“It’s not the rope that is the sculp­ture,” he once said of that work, “but it is the space which it cre­ates that is the sculp­ture.”

In all, he made sets and props for about 20 Gra­ham dances.

But Noguchi’s de­signs don’t sim­ply sit there and look great. The dancers must en­gage with them — rolling around on his tilted, sharp-edged bed (in “Phae­dra”), climb­ing onto his rigid mini-land­scapes (in “Cave”), and wear­ing his bulky, un­yield­ing ac­ces­sories.

In “Er­rand Into the Maze,” for in­stance, the male char­ac­ter known as the Crea­ture of Fear wears a large curved horn on his head and bears a long staff like a yoke across his shoul­ders. That staff gives rise to some in­ter­est­ing part­ner­ing, Eil­ber says, even if it takes a cou­ple of months of re­hearsal to fig­ure out how to wield it without killing any­one.

“It’s some­thing to be tamed,” she says. “It’s like a part­ner on the stage you have to work with.”

Among the 74 works on dis­play in the Smith­so­nian’s Noguchi ex­hibit (which will close March 19) is the Spi­der Dress that Noguchi cre­ated for the char­ac­ter of Medea in Gra­ham’s “Cave of the Heart,” from 1946. The bal­let dis­tills the Greek leg­end of Medea into a few taut scenes. At the end, once Medea (Gra­ham’s role, orig­i­nally) has killed and de­stroyed those around her, she low­ers Noguchi’s “dress” over her body. It’s more of a cage than a gar­ment; crafted from brass wire, it has long, spiny blades that wave and shim­mer. Medea looks like she’s wear­ing an arse­nal of knives.

Then she climbs on top of the Noguchi sculp­ture that has been dubbed the “aorta,” be­cause it re­sem­bles a sliced-open heart with the stumps of four ar­ter­ies. In this cli­mac­tic mo­ment, Medea has to af­fix the thin legs of her brass cage on each of the aorta’s stumps, which means con­trol­ling the del­i­cate, shiv­er­ing brass while dis­guis­ing the struggle. God for­bid one side of the cage should slip off its lit­tle pedestal, or the long gown Medea is wear­ing un­der­neath gets caught around the metal legs.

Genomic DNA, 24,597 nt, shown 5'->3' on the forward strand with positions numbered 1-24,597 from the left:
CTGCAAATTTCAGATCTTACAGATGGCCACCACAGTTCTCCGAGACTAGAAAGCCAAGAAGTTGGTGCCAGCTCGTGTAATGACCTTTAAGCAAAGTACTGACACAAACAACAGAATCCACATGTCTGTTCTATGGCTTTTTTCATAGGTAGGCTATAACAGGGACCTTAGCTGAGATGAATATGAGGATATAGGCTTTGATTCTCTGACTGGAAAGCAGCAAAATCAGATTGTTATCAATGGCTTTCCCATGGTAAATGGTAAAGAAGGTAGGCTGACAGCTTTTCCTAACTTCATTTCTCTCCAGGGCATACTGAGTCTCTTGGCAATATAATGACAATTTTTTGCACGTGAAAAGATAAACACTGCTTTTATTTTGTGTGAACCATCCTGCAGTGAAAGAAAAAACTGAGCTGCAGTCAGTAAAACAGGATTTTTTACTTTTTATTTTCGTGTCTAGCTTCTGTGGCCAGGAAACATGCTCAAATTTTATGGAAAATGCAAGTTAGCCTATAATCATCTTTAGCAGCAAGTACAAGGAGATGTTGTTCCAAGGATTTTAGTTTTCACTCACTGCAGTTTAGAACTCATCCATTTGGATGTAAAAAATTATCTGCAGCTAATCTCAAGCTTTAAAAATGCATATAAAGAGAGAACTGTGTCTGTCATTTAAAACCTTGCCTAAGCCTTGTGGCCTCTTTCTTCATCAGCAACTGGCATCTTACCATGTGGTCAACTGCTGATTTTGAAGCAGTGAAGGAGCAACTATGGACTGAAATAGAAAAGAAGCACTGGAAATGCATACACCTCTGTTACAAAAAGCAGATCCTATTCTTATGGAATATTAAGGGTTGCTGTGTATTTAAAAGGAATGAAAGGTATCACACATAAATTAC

Those legs “are very bendy and very will­ful,” Eil­ber says. “There’s a cer­tain way to do it. Martha used to scoot her body down in a snakey way to set the front legs, and then she’d look be­hind her in a snakey way to set down the back legs. It all has to be fi­nessed.”

Yet even with the dif­fi­cul­ties, or maybe be­cause of them, work­ing along­side those bold, eye-catch­ing Noguchi pieces forces the dancers to be big and bold on­stage, too, Eil­ber says. Oth­er­wise, the de­signs lose their emo­tional power.

“To make them art, as part of a Gra­ham chore­og­ra­phy, they have to be used in the most spe­cific and ex­tra­or­di­nary ways, and you can’t do that without be­ing in­ven­tive and re­hears­ing very care­fully.”

Of course, Gra­ham and Noguchi aren’t the only pair­ing of great artists in the dance world. Robert Rauschen­berg fre­quently cre­ated sets for Merce Cun­ning­ham (a for­mer Gra­ham dancer). Noguchi worked with other chore­og­ra­phers be­sides Gra­ham, in­clud­ing Ge­orge Balan­chine. But the Gra­ham-Noguchi pair­ing was unique.

“They were the rev­o­lu­tion­ar­ies,” Eil­ber says. “They broke the mold . . . re­ject­ing the dec­o­ra­tive arts of Europe and find­ing an Amer­i­can art form that was plain­spo­ken and stripped down, with stark, mod­ern ways of speak­ing as a dancer and as a sculp­tor.” sarah.kauf­man@wash­

The ex­hi­bi­tion “Isamu Noguchi, Ar­chaic/Mod­ern” is at the Amer­i­can Art Mu­seum, Eighth and F streets NW, through March 19. The Martha Gra­ham Dance Com­pany’s “Cave of the Heart” per­for­mance at 7 p.m. on March 3 is sold out. The com­pany will per­form a dif­fer­ent pro­gram at Ge­orge Ma­son Uni­ver­sity’s Cen­ter for the Arts at 8 p.m. on April 28. Call tick­ at 888-945-2468 or visit­en­dar/2304.


Les­lie An­drea Wil­liams and Ab­diel Ja­cob­son per­form in Martha Gra­ham’s “Cave of the Heart,” a bal­let for which the sculp­tor Isamu Noguchi cre­ated de­signs.